- Consider potential causes: Stress, sleep, work, and activity can all impact back pain. Maintaining healthy habits, such as a regular sleep schedule and well-balanced diet, as well as practicing stress management techniques, may relieve some of your discomfort, as well as help you feel better overall.
- Keep moving: It’s also important to stay active. Your back is designed for movement and gentle exercise can help promote healing and increase blood flow. Keeping up with daily activities will not cause damage, even if the pain still lingers. Low impact activities like walking, swimming, or riding a stationary bike can keep your back strong and reduce stiffness. The goal is to keep up with day-to-day activities and to increase activity gradually.
- Heat or ice packs: Both hot and cold therapy are effective treatments for back pain. Ice or cold packs are best for the first few days after an injury, as they can help reduce swelling and inflammation. Meanwhile, heat or hot packs improve blood flow to the area and can relax and soothe ongoing stiffness and pain.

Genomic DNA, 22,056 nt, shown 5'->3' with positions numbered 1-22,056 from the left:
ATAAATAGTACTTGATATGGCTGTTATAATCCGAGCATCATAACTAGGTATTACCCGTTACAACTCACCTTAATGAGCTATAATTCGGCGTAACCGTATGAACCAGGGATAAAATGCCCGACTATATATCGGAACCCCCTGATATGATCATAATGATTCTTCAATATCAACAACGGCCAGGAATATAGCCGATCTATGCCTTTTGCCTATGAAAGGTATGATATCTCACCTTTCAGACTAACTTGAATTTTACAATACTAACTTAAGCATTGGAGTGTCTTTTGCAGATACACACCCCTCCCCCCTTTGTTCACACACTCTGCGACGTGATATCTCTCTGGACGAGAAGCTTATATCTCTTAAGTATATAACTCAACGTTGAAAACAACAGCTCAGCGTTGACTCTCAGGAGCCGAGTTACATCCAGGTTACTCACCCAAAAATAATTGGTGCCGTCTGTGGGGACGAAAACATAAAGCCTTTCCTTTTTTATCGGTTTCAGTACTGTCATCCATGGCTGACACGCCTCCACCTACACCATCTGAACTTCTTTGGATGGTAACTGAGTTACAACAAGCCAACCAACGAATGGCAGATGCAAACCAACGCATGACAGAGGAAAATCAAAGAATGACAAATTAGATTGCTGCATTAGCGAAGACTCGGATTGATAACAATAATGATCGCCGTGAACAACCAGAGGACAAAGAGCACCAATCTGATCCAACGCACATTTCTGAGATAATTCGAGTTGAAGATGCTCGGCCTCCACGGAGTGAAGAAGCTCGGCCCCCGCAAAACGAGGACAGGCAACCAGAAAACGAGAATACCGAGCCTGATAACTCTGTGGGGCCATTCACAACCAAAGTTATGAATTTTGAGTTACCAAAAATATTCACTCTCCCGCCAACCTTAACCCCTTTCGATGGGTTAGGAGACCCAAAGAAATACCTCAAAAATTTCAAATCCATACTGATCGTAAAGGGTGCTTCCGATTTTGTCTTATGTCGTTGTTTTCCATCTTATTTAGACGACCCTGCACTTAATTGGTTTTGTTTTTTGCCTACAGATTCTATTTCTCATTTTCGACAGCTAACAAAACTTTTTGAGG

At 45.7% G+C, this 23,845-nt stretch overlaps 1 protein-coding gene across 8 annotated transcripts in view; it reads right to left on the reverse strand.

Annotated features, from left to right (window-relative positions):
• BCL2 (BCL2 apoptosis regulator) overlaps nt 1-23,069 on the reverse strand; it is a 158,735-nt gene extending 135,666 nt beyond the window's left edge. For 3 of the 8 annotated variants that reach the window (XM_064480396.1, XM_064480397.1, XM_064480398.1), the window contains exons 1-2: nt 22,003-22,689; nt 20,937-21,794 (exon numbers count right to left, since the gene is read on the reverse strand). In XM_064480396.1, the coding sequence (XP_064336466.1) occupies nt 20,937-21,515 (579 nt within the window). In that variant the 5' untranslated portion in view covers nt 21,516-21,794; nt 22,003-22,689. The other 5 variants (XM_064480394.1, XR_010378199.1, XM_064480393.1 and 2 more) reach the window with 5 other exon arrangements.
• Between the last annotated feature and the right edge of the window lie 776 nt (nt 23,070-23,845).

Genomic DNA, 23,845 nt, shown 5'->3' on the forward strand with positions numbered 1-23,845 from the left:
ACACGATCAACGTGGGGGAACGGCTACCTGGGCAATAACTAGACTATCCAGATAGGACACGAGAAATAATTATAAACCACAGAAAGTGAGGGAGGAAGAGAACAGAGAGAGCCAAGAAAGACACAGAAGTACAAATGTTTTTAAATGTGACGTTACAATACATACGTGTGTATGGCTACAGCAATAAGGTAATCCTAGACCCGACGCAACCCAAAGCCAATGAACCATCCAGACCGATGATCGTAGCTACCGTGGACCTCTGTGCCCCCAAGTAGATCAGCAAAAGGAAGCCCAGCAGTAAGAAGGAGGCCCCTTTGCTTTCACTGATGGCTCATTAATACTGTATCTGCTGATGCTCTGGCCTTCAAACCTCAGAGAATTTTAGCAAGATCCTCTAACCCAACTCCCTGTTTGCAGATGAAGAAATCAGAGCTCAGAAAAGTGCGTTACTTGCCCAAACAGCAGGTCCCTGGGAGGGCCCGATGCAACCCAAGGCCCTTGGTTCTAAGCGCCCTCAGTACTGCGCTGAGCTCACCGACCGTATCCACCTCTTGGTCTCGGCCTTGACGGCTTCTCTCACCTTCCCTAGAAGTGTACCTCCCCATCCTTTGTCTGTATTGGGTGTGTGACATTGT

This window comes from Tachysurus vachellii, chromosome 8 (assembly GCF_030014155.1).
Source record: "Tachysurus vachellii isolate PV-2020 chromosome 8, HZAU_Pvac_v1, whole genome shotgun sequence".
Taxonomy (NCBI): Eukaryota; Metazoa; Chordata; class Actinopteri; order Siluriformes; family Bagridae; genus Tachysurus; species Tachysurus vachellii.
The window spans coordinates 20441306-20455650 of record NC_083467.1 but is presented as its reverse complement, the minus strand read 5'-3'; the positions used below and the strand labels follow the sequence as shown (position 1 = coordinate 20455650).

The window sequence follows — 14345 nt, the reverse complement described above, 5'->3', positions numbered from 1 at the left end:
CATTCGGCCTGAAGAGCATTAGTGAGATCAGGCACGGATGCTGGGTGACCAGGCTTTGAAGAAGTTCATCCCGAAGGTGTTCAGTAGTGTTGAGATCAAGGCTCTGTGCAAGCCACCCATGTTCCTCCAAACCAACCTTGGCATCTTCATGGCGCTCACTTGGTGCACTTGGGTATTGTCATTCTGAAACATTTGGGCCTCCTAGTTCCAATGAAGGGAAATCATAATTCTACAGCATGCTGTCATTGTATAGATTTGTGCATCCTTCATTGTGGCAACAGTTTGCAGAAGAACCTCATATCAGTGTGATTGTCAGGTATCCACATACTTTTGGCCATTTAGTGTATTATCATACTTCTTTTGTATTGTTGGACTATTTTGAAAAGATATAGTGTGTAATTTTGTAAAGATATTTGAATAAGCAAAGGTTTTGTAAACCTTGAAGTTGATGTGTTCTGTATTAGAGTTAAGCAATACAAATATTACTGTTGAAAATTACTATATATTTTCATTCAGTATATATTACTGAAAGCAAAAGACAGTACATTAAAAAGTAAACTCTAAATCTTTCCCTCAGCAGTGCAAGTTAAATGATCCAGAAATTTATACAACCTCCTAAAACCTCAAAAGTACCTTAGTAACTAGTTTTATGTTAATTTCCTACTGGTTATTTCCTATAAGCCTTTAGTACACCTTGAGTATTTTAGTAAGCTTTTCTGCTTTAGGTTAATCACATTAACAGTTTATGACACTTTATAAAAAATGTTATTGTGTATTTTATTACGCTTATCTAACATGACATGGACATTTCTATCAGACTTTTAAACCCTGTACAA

- Over-the-counter medications: Some patients find that on tough weeks, using an over-the-counter pain medication for a few days can help them to return to activities. NSAIDS (nonsteroidal anti-inflammatories), like ibuprofen (Advil/Motrin) or naproxen (Aleve), work by reducing inflammation and pain. You can find dosage information on the back of the medication box. Your provider can guide you on medication duration, discuss side effects and medication alternatives.
- Topical solutions: In addition to the medications above, there are also many creams, salves, balms, and patches that support pain relief. These typically work by temporarily numbing the area of the back where they are applied. Some also include medications , so it’s important to pay close attention to the ingredients to ensure you aren’t exceeding the daily recommended dose.
- Guided rehab: Still experiencing back pain after trying some of the suggestions above? You may benefit from working with a rehab professional. Talk to your provider about seeing an osteopathic physician, physical therapist, or chiropractor.
Exercises for low back pain